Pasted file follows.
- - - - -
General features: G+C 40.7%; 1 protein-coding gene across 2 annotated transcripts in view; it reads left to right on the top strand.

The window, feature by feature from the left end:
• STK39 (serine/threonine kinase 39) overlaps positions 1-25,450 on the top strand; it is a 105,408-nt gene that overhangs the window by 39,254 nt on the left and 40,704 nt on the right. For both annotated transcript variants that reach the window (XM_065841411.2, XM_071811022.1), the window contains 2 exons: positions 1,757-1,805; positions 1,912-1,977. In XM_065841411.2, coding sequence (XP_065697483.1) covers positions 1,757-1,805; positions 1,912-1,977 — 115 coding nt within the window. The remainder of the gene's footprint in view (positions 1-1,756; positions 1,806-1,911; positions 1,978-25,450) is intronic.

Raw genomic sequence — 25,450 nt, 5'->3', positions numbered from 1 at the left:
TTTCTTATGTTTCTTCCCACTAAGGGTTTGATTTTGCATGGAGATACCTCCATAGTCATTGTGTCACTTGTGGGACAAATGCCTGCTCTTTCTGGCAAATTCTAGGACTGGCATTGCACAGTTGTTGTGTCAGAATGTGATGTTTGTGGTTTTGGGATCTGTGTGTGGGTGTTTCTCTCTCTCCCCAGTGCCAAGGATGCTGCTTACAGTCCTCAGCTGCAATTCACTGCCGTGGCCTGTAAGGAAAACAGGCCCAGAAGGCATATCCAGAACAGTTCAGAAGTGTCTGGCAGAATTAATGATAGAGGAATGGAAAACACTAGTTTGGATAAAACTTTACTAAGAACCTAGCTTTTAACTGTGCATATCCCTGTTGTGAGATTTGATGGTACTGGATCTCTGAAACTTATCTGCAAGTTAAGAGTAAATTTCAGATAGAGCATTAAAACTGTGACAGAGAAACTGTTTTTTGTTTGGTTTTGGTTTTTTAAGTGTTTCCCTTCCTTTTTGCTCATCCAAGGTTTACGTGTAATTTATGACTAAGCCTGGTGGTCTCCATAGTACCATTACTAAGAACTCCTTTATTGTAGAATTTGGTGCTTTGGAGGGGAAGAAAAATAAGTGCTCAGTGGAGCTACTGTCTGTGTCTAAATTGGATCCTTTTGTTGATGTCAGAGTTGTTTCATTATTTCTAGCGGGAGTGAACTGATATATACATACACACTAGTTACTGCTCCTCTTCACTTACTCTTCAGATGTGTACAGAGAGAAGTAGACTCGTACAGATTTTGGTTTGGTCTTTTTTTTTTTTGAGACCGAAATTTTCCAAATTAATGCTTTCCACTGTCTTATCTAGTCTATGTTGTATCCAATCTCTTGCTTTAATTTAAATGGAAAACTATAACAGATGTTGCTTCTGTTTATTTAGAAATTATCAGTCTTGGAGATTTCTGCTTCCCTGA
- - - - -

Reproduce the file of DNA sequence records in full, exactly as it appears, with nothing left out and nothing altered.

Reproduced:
General features: G+C 40.7%; 1 protein-coding gene across 2 annotated transcripts in view; it reads left to right on the top strand.

The window, feature by feature from the left end:
• STK39 (serine/threonine kinase 39) overlaps positions 1-25,450 on the top strand; it is a 105,408-nt gene that overhangs the window by 39,254 nt on the left and 40,704 nt on the right. For both annotated transcript variants that reach the window (XM_065841411.2, XM_071811022.1), the window contains 2 exons: positions 1,757-1,805; positions 1,912-1,977. In XM_065841411.2, coding sequence (XP_065697483.1) covers positions 1,757-1,805; positions 1,912-1,977 — 115 coding nt within the window. The remainder of the gene's footprint in view (positions 1-1,756; positions 1,806-1,911; positions 1,978-25,450) is intronic.

Raw genomic sequence — 25,450 nt, 5'->3', positions numbered from 1 at the left:
TTTCTTATGTTTCTTCCCACTAAGGGTTTGATTTTGCATGGAGATACCTCCATAGTCATTGTGTCACTTGTGGGACAAATGCCTGCTCTTTCTGGCAAATTCTAGGACTGGCATTGCACAGTTGTTGTGTCAGAATGTGATGTTTGTGGTTTTGGGATCTGTGTGTGGGTGTTTCTCTCTCTCCCCAGTGCCAAGGATGCTGCTTACAGTCCTCAGCTGCAATTCACTGCCGTGGCCTGTAAGGAAAACAGGCCCAGAAGGCATATCCAGAACAGTTCAGAAGTGTCTGGCAGAATTAATGATAGAGGAATGGAAAACACTAGTTTGGATAAAACTTTACTAAGAACCTAGCTTTTAACTGTGCATATCCCTGTTGTGAGATTTGATGGTACTGGATCTCTGAAACTTATCTGCAAGTTAAGAGTAAATTTCAGATAGAGCATTAAAACTGTGACAGAGAAACTGTTTTTTGTTTGGTTTTGGTTTTTTAAGTGTTTCCCTTCCTTTTTGCTCATCCAAGGTTTACGTGTAATTTATGACTAAGCCTGGTGGTCTCCATAGTACCATTACTAAGAACTCCTTTATTGTAGAATTTGGTGCTTTGGAGGGGAAGAAAAATAAGTGCTCAGTGGAGCTACTGTCTGTGTCTAAATTGGATCCTTTTGTTGATGTCAGAGTTGTTTCATTATTTCTAGCGGGAGTGAACTGATATATACATACACACTAGTTACTGCTCCTCTTCACTTACTCTTCAGATGTGTACAGAGAGAAGTAGACTCGTACAGATTTTGGTTTGGTCTTTTTTTTTTTTGAGACCGAAATTTTCCAAATTAATGCTTTCCACTGTCTTATCTAGTCTATGTTGTATCCAATCTCTTGCTTTAATTTAAATGGAAAACTATAACAGATGTTGCTTCTGTTTATTTAGAAATTATCAGTCTTGGAGATTTCTGCTTCCCTGA